In the late afternoon, Saeed went to the top of the hill, and Nadia went to the top of the hill, and there they gazed out over the island, and out to sea, and he stood beside where she stood, and she stood beside where he stood, and the wind tugged and pushed at their hair, and they looked around at each other, but they did not see each other, for she went up before him, and he went up after her, and they were each at the crest of the hill only briefly, and at different times.
The residents of the house were terrified, most had seen firsthand what the police and soldiers could do, and in their terror they spoke more to one another than they otherwise might, strangers speaking to strangers. A sort of camaraderie evolved, as it might not have had they been on the street, in the open, for then they would likely have scattered, and the devil take the hindmost, but here they were penned in together, and being penned in made them into a grouping, a group.
From dark London, Saeed and Nadia wondered what life must be like in light London, where they imagined people dined in elegant restaurants and rode in shiny black cabs, or at least went to work in offices and shops and were free to journey about as they pleased. In dark London, rubbish accrued, uncollected, and underground stations were sealed. The trains kept running, skipping stops near Saeed and Nadia but felt as a rumble beneath their feet and heard at a low, powerful frequency, almost subsonic, like thunder or the detonation of a massive, distant bomb.
Together in this group they conversed in a language that was built in large part from English, but not solely from English, and some of them were in any case more familiar with English than were others. Also they spoke different variations of English, different Englishes, and so when Nadia gave voice to an idea or opinion among them, she did not need to fear that her views could not be comprehended, for her English was like theirs, one among many.
Saeed for his part wished he could do something for Nadia, could protect her from what would come, even if he understood, at some level, that to love is to enter into the inevitability of one day not being able to protect what is most valuable to you. He thought she deserved better than this, but he could see no way out, for they had decided not to run, not to play roulette with yet another departure. To flee forever is beyond the capacity of most: at some point even a hunted animal will stop, exhausted and await its fate, if only for a while.
Perhaps they had decided they did not have it in them to do what would have needed to be done, to corral and bloody and where necessary slaughter the migrants, and had determined that some other way would have to be found. Perhaps they had grasped that the doors could not be closed, and new doors would continue to open, and they had understood that the denial of coexistence would have required one party to cease to exist, and the extinguishing party too would have been transformed in the process, and too many native parents would not after have been able to look their children in the eye, to speak with head held high of what their generation had done. Or perhaps the sheer number of places where there were now doors had made it useless to fight in any one.
Saeed did not ask Nadia to pray with him for his father, and she did not offer, but when he was gathering a circle of acquaintances to pray in the long evening shadow cast by their dormitory, she said she would like to join the circle, to sit with Saeed and the others, even if not engaged in supplication herself, and he smiled and said there was no need. And she had no answer to this. But she stayed anyway, next to Saeed on the naked earth that had been stripped of plants by hundreds of thousands of footsteps and rutted by the tires of ponderously heavy vehicles, feeling for the first time unwelcome. Or perhaps unengaged. Or perhaps both.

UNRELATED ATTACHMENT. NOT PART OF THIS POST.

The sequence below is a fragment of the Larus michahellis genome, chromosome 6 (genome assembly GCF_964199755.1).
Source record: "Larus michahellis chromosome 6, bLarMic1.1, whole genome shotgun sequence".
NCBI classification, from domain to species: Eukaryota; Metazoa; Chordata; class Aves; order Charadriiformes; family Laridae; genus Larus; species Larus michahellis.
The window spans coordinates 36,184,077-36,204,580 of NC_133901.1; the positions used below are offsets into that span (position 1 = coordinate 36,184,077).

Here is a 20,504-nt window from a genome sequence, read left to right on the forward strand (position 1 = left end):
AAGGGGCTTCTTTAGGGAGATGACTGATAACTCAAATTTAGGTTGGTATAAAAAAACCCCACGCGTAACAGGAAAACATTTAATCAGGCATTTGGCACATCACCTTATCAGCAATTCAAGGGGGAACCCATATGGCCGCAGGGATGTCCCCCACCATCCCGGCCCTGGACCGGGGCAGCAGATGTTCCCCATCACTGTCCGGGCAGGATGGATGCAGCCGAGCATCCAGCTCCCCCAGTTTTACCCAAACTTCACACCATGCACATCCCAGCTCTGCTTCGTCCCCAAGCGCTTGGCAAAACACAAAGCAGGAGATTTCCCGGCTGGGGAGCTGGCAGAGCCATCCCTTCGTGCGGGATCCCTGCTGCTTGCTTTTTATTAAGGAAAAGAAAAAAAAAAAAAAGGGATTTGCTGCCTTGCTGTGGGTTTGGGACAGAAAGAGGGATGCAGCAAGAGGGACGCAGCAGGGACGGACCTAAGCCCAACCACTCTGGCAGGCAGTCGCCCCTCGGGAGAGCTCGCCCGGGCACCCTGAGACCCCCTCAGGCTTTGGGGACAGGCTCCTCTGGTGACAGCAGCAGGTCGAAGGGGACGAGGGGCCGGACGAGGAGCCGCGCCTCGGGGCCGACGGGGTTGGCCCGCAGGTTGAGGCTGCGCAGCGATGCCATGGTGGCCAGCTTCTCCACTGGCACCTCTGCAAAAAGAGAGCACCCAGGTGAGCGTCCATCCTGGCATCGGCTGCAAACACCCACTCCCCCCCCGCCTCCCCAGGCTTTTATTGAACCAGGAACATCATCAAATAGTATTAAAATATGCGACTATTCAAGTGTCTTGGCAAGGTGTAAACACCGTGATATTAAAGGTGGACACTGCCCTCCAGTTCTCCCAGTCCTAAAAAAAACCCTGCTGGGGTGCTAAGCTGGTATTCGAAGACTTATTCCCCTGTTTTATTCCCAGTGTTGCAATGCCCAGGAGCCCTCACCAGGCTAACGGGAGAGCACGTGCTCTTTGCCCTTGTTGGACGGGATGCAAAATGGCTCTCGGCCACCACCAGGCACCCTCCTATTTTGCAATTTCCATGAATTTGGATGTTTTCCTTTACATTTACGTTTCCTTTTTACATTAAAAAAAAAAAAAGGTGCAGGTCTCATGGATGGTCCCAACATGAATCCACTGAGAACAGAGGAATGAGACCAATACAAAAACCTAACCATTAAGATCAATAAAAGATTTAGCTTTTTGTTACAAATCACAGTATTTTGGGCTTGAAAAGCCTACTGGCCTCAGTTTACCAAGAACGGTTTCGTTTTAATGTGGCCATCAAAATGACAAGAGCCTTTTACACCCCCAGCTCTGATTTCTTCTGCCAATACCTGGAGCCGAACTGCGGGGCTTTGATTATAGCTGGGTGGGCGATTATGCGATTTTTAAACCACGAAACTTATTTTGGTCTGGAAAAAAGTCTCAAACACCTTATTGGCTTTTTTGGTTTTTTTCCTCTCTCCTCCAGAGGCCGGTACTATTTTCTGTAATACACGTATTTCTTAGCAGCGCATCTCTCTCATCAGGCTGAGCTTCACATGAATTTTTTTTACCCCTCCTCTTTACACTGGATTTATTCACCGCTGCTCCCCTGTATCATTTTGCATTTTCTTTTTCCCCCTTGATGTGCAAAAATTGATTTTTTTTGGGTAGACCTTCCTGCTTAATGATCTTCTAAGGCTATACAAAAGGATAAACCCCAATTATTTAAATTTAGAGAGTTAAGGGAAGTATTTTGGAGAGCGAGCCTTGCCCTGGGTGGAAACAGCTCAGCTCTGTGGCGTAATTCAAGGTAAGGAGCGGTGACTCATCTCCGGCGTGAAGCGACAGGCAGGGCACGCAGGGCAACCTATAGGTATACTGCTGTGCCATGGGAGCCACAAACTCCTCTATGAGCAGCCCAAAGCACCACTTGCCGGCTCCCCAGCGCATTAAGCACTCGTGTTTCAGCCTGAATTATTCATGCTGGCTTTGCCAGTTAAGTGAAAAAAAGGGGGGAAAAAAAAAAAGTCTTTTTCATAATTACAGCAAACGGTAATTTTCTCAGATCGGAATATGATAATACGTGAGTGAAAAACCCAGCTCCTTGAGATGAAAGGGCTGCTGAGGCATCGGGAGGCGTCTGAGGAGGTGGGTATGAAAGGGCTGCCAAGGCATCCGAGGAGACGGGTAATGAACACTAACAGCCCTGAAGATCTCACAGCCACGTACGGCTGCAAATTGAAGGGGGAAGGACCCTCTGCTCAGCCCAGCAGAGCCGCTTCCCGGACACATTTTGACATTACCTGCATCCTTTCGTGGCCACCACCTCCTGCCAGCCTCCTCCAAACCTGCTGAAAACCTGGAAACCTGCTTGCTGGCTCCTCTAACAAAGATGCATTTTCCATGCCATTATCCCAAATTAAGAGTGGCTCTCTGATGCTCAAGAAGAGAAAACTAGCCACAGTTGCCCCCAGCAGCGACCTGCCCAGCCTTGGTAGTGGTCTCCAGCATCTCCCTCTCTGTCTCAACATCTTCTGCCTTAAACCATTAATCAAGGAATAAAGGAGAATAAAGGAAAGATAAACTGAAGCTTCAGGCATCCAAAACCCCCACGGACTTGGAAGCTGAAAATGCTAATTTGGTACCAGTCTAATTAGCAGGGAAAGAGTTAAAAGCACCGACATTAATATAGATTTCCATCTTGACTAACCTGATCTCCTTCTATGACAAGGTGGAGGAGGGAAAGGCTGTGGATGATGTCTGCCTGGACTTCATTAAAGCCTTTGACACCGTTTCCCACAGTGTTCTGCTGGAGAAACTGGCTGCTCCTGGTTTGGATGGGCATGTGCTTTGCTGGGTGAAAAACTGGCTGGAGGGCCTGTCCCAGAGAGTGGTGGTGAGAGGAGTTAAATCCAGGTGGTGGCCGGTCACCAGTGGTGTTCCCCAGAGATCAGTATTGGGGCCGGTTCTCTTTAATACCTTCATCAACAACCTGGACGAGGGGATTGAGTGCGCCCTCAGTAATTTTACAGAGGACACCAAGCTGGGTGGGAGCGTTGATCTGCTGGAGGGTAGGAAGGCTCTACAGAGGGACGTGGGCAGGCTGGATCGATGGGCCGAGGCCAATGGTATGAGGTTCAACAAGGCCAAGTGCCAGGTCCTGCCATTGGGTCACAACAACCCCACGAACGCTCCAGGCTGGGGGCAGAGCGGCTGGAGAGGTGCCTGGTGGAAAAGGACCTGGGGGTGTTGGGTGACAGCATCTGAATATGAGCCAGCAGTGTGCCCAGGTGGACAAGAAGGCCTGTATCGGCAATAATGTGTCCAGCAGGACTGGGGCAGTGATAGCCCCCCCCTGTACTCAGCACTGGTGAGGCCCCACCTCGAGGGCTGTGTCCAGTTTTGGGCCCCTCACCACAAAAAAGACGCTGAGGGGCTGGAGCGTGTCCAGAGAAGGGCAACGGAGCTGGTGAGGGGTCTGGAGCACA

Every time a couple moves they begin, if their attention is still drawn to one another, to see each other differently, for personalities are not a single immutable color, like white or blue, but rather illuminated screens, and the shades we reflect depend much on what is around us. So it was with Saeed and Nadia, who found themselves changed in each other’s eyes in this new place.
Now, though, in Marin, Saeed prayed even more, several times a day, and he prayed fundamentally as a gesture of love for what had gone and would go and could be loved in no other way. When he prayed he touched his parents, who could not otherwise be touched, and he touched a feeling that we are all children who lose our parents, all of us, every man and woman and boy and girl, and we too will all be lost by those who come after us and love us, and this loss unites humanity, unites every human being, the temporary nature of our being-ness, and our shared sorrow, the heartache we each carry and yet too often refuse to acknowledge in one another, and out of this Saeed felt it might be possible, in the face of death, to believe in humanity’s potential for building a better world, and so he prayed as a lament, as a consolation, and as a hope, but he felt that he could not express this to Nadia, that he did not know how to express this to Nadia, this mystery that prayer linked him to, and it was so important to express it.
But while fear was part of what kept them together for those first few months in Marin, more powerful than fear was the desire that each see the other find firmer footing before they let go, and thus in the end their relationship did in some senses come to resemble that of siblings, in that friendship was its strongest element, and unlike many passions, theirs managed to cool slowly, without curdling into its reverse, anger, except intermittently.